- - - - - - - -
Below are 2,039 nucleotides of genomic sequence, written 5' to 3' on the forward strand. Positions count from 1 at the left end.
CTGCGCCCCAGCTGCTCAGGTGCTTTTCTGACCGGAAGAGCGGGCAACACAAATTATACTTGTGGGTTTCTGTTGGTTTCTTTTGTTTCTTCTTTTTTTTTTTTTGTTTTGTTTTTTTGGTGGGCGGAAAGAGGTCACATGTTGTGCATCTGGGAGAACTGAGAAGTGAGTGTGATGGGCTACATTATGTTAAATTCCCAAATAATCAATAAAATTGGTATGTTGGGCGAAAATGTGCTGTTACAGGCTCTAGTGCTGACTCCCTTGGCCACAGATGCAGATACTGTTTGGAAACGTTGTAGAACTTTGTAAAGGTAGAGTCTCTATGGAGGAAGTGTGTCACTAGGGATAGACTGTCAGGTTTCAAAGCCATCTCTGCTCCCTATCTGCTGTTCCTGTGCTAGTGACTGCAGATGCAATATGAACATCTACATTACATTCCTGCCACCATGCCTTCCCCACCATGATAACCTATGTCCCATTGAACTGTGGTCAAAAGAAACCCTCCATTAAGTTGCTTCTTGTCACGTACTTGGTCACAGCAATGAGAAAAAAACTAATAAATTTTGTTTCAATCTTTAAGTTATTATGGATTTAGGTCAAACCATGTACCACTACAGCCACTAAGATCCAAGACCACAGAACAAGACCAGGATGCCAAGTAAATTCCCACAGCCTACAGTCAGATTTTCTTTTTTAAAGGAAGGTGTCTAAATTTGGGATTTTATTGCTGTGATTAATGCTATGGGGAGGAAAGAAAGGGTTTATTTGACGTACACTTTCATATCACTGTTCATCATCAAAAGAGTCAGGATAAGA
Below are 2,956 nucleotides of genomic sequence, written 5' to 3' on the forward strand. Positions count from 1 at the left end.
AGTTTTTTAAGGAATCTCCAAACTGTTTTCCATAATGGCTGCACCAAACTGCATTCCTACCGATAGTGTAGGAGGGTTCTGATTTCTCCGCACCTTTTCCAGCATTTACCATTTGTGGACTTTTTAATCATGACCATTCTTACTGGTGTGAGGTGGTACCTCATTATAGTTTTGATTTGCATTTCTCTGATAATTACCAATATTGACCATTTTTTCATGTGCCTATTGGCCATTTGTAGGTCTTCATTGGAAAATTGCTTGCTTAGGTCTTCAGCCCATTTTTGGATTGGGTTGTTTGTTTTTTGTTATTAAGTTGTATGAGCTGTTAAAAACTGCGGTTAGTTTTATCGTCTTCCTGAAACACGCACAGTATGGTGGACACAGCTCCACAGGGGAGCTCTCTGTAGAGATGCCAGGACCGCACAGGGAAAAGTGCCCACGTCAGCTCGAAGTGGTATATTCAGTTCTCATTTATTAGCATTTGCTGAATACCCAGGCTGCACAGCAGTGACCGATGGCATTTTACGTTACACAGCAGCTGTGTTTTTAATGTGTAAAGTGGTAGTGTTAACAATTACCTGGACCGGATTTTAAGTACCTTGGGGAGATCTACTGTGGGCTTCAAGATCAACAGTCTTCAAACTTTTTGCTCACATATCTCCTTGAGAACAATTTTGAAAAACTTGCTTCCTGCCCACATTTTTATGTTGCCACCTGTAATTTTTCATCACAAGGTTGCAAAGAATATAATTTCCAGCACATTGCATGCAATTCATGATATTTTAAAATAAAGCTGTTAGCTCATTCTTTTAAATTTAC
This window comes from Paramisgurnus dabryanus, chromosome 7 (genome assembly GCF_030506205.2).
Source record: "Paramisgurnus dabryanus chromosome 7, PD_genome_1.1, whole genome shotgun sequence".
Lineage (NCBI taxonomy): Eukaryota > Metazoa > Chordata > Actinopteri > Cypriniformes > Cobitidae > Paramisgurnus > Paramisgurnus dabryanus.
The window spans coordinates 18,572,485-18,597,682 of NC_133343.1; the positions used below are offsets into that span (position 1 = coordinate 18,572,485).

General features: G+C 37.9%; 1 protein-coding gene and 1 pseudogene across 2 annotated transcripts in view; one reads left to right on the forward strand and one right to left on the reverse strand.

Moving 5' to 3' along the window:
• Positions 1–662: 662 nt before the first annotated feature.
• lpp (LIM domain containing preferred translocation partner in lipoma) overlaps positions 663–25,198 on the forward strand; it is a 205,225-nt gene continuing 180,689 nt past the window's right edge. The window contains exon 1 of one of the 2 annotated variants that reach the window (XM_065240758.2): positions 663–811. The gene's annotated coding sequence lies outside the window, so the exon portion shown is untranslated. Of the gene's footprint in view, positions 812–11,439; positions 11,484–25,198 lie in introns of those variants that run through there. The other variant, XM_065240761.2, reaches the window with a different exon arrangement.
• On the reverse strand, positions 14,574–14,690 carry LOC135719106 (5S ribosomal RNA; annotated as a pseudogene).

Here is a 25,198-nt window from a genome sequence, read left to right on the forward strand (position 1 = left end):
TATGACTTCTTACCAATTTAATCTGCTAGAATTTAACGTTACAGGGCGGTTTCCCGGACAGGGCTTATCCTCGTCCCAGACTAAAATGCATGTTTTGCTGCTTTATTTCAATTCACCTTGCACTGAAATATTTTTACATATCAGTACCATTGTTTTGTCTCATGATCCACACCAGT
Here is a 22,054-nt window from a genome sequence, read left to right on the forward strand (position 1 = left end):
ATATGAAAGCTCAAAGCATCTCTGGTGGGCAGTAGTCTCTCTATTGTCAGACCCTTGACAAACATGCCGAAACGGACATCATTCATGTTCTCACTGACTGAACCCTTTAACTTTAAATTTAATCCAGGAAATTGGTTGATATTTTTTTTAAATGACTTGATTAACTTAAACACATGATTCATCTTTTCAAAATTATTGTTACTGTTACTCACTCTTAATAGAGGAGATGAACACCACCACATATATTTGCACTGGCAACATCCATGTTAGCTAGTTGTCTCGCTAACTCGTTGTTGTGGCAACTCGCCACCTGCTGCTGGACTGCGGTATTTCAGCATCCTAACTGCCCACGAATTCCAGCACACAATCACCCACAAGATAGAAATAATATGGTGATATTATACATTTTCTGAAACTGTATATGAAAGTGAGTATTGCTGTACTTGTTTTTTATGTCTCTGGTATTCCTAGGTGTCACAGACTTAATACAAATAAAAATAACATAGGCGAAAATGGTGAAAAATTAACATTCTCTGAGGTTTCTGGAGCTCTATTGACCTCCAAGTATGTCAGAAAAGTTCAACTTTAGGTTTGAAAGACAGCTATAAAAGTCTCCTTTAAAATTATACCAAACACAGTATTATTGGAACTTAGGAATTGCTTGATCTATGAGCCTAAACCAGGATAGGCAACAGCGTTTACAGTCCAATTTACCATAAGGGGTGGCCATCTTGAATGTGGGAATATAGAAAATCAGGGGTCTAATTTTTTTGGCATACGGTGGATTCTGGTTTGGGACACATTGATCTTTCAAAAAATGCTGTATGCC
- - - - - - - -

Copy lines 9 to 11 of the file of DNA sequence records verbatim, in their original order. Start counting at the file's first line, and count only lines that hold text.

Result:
General features: G+C 37.9%; 1 protein-coding gene and 1 pseudogene across 2 annotated transcripts in view; one reads left to right on the forward strand and one right to left on the reverse strand.

Moving 5' to 3' along the window:
• Positions 1–662: 662 nt before the first annotated feature.